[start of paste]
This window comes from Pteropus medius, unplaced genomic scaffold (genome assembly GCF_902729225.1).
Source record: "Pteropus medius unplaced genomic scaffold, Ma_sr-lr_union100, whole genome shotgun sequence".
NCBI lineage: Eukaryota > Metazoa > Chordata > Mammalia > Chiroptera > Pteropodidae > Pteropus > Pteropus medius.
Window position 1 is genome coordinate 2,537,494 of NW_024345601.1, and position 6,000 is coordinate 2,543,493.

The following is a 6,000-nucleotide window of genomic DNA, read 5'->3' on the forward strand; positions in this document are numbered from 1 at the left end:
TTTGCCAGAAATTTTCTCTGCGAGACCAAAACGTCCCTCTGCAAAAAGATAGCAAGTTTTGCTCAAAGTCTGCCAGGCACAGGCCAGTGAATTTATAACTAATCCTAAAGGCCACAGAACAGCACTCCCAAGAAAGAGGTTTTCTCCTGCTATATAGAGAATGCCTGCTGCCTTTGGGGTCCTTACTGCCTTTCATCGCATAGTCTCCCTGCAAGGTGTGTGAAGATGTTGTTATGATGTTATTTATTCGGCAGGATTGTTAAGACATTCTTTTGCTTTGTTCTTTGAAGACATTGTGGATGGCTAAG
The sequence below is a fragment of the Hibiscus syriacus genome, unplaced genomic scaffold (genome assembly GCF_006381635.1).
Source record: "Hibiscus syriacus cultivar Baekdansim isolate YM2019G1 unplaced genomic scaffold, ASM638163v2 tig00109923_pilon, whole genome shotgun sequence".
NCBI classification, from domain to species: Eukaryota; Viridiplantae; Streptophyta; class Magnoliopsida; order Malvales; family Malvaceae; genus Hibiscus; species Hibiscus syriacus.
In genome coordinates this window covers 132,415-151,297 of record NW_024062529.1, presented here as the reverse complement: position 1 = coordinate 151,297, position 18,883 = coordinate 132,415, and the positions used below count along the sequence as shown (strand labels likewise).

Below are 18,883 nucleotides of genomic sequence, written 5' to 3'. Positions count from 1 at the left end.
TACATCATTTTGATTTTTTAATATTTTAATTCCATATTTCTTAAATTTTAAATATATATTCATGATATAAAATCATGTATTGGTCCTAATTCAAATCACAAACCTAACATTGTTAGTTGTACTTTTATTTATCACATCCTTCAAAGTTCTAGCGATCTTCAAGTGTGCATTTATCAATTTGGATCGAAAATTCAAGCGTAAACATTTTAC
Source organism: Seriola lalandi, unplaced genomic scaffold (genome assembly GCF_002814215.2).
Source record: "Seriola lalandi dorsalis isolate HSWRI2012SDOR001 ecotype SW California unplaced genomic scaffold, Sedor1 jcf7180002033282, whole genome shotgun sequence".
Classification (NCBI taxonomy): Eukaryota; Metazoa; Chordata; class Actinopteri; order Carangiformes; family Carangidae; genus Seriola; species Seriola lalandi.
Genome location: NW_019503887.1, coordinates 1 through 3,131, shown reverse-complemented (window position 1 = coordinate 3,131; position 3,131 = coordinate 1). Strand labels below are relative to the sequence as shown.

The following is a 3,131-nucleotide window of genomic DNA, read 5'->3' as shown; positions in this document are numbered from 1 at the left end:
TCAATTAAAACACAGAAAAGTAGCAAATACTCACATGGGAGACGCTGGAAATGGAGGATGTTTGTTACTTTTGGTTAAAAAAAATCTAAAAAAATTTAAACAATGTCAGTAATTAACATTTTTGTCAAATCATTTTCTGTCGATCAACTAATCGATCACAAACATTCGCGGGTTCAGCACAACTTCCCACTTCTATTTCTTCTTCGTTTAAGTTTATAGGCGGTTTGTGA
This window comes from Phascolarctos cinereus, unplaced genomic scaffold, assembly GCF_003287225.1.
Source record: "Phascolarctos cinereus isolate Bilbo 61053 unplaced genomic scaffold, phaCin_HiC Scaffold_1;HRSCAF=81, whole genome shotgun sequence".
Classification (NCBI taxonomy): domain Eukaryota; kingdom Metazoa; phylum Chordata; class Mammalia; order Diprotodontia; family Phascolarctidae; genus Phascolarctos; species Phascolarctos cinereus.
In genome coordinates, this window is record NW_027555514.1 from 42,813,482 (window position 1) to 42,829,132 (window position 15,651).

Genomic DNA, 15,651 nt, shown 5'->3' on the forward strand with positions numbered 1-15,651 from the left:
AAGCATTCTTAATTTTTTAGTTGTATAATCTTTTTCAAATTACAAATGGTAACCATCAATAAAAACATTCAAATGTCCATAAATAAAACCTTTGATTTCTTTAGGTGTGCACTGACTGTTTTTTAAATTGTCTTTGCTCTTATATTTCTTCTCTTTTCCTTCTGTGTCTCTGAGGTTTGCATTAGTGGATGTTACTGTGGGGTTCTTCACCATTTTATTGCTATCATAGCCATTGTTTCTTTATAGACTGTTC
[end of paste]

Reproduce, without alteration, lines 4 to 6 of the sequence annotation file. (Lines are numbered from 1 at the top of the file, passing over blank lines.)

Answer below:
Window position 1 is genome coordinate 2,537,494 of NW_024345601.1, and position 6,000 is coordinate 2,543,493.

The following is a 6,000-nucleotide window of genomic DNA, read 5'->3' on the forward strand; positions in this document are numbered from 1 at the left end:
TTTGCCAGAAATTTTCTCTGCGAGACCAAAACGTCCCTCTGCAAAAAGATAGCAAGTTTTGCTCAAAGTCTGCCAGGCACAGGCCAGTGAATTTATAACTAATCCTAAAGGCCACAGAACAGCACTCCCAAGAAAGAGGTTTTCTCCTGCTATATAGAGAATGCCTGCTGCCTTTGGGGTCCTTACTGCCTTTCATCGCATAGTCTCCCTGCAAGGTGTGTGAAGATGTTGTTATGATGTTATTTATTCGGCAGGATTGTTAAGACATTCTTTTGCTTTGTTCTTTGAAGACATTGTGGATGGCTAAG